Is Luke The Author Of Acts?

Luke And Acts!




As is our custom we will have an introduction to the Book of Acts today as our first step onto the bridge that spans the gulf between the testaments. And the best place to start is with the author of the book. While it is not universally accepted, all but the most ardent skeptics from both the Liberal and Conservative sides of Christianity agree that the author is Luke: the same Luke who penned the Gospel of Luke. There are several reasons for this conclusion.


  • The first is that both the Gospel of Luke and the Book of Acts are addressed to the same person: Theophilos.
  • The second is that the literary style of both the Gospel of Luke and the Book of Acts are very similar.
  • And third it is clear by the author’s own words that the Book of Acts is essentially the sequel to the Gospel of Luke.


Let’s look at the opening paragraphs of both Luke and Acts.


Dear Theophilos: Concerning the matters that have taken place among us, many people have undertaken to draw up accounts based on what was handed down to us by those who from the start were eyewitnesses and proclaimers of the message.
Therefore, Your Excellency, since I have carefully investigated all these things from the beginning, it seemed good to me that I too should write you an accurate and ordered narrative, so that you might know how well-founded are the things about which you have been taught.

Luke 1:1-4 CJB


Let’s compare that with the opening of the Book of Acts.


Dear Theophilos: In the first book, I wrote about everything Yeshua set out to do and teach, until the day when, after giving instructions through the Ruach HaKodesh (Holy Spirit) to the emissaries whom he had chosen, he was taken up into heaven. After his death he showed himself to them and gave many convincing proofs that he was alive. During a period of forty days they saw him, and he spoke with them about the Kingdom of God.

Acts 1:1-3 CJB


So according to Luke the first book (the Gospel of Luke) was written about everything Yeshua set out to do and to teach. But the second book (the Book of Acts) is about what happened after Christ’s death and resurrection.


What has been forgotten, but was clearly known by the earliest Church Fathers, is that these two works (or books) written by Luke were essentially two volumes of a single original work called the “History of Christian Origins”; the contents of the Gospel of Luke was volume 1, and the contents of the Book of Acts was volume 2.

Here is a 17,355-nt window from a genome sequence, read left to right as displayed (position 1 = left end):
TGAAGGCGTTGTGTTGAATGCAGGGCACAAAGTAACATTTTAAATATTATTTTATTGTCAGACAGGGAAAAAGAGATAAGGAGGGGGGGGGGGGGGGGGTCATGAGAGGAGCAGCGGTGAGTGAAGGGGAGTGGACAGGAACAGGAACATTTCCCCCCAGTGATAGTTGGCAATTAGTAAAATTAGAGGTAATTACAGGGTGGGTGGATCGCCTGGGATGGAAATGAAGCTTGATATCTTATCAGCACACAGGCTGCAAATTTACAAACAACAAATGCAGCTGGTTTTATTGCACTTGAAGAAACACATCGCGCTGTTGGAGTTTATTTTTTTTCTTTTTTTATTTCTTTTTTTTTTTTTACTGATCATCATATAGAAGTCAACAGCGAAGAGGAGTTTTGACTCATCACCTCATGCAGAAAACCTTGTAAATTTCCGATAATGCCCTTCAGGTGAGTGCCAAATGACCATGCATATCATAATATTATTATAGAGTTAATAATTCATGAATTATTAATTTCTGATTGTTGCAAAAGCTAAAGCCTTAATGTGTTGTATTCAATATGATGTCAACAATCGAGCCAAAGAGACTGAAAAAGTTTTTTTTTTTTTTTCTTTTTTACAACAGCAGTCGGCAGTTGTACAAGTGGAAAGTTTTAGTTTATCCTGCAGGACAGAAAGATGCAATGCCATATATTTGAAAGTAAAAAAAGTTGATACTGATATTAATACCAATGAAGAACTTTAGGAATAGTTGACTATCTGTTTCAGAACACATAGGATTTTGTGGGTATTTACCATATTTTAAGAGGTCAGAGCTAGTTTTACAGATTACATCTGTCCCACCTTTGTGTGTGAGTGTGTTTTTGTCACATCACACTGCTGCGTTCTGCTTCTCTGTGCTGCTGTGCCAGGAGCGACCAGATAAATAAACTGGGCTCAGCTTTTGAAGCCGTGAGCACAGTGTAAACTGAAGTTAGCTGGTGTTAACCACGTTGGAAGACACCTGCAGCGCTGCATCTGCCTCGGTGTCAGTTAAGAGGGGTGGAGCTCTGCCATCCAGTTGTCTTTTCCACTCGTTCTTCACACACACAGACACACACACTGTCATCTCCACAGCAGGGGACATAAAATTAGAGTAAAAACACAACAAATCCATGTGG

And because it was originally one work (not two separate books as we commonly think of it), it began to circulate among both Jewish and gentile Believers as a single work under the single title of “History of Christian Origins”.


It was only later that it got separated into two works, with each volume given its own separate name and identity; that is, it was no longer used as one continuous book. So only after Luke’s original work was divided into two was each volume given its own name:


  • One became the Gospel of Luke, and
  • The other became the Acts of the Apostles.


Most of the New Testament books as we call them today were at first in the form of letters or collections of letters, or lengthy monographs written for a specific purpose (the Gospels for instance). These letters and monographs were seen as informative, accurate and helpful documents that circulated among the Believers. Some letters, especially Paul’s, were taken as instructional.


The important point is that they were not at all taken as Scripture or as inspired of God (at least not on the level of inspiration as the books of the Old Testament). The first “Christian” Bible, the one that Christ and all of His disciples used and that was used all throughout the first 150 years after Christ’s death, was the Hebrew Bible also known to us as the Tanach or the Old Testament.


Only around 200 A.D. would the call come from among some in the Church for the need for a unique Christian Bible, which would add to the Old Testament what we today call the New Testament?





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